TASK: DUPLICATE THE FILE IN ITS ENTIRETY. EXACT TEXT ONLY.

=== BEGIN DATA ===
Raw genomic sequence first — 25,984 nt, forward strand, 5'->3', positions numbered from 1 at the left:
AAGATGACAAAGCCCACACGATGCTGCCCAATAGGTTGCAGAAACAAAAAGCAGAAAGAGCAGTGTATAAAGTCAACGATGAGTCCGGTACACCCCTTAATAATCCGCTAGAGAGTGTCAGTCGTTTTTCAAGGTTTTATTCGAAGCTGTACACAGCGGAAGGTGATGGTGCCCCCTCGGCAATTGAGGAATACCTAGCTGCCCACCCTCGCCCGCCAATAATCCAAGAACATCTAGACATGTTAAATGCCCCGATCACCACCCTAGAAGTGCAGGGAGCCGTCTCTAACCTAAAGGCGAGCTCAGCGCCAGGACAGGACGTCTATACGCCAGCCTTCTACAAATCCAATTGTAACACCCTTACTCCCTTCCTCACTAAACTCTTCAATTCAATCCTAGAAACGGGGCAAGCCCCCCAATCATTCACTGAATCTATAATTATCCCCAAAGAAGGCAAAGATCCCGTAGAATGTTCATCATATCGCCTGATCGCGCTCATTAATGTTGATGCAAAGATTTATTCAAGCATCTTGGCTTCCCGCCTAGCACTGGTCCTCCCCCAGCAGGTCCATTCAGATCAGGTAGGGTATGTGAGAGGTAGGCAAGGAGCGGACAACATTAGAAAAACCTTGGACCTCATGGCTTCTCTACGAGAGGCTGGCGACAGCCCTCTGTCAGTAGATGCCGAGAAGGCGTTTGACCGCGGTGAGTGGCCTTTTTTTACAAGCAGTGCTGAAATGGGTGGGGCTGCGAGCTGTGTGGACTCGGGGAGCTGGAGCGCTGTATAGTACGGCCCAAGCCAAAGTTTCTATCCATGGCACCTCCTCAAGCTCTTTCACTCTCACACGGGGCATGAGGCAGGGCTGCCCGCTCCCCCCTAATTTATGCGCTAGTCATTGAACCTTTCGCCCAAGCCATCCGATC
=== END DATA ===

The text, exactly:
Raw genomic sequence first — 25,984 nt, forward strand, 5'->3', positions numbered from 1 at the left:
AAGATGACAAAGCCCACACGATGCTGCCCAATAGGTTGCAGAAACAAAAAGCAGAAAGAGCAGTGTATAAAGTCAACGATGAGTCCGGTACACCCCTTAATAATCCGCTAGAGAGTGTCAGTCGTTTTTCAAGGTTTTATTCGAAGCTGTACACAGCGGAAGGTGATGGTGCCCCCTCGGCAATTGAGGAATACCTAGCTGCCCACCCTCGCCCGCCAATAATCCAAGAACATCTAGACATGTTAAATGCCCCGATCACCACCCTAGAAGTGCAGGGAGCCGTCTCTAACCTAAAGGCGAGCTCAGCGCCAGGACAGGACGTCTATACGCCAGCCTTCTACAAATCCAATTGTAACACCCTTACTCCCTTCCTCACTAAACTCTTCAATTCAATCCTAGAAACGGGGCAAGCCCCCCAATCATTCACTGAATCTATAATTATCCCCAAAGAAGGCAAAGATCCCGTAGAATGTTCATCATATCGCCTGATCGCGCTCATTAATGTTGATGCAAAGATTTATTCAAGCATCTTGGCTTCCCGCCTAGCACTGGTCCTCCCCCAGCAGGTCCATTCAGATCAGGTAGGGTATGTGAGAGGTAGGCAAGGAGCGGACAACATTAGAAAAACCTTGGACCTCATGGCTTCTCTACGAGAGGCTGGCGACAGCCCTCTGTCAGTAGATGCCGAGAAGGCGTTTGACCGCGGTGAGTGGCCTTTTTTTACAAGCAGTGCTGAAATGGGTGGGGCTGCGAGCTGTGTGGACTCGGGGAGCTGGAGCGCTGTATAGTACGGCCCAAGCCAAAGTTTCTATCCATGGCACCTCCTCAAGCTCTTTCACTCTCACACGGGGCATGAGGCAGGGCTGCCCGCTCCCCCCTAATTTATGCGCTAGTCATTGAACCTTTCGCCCAAGCCATCCGATC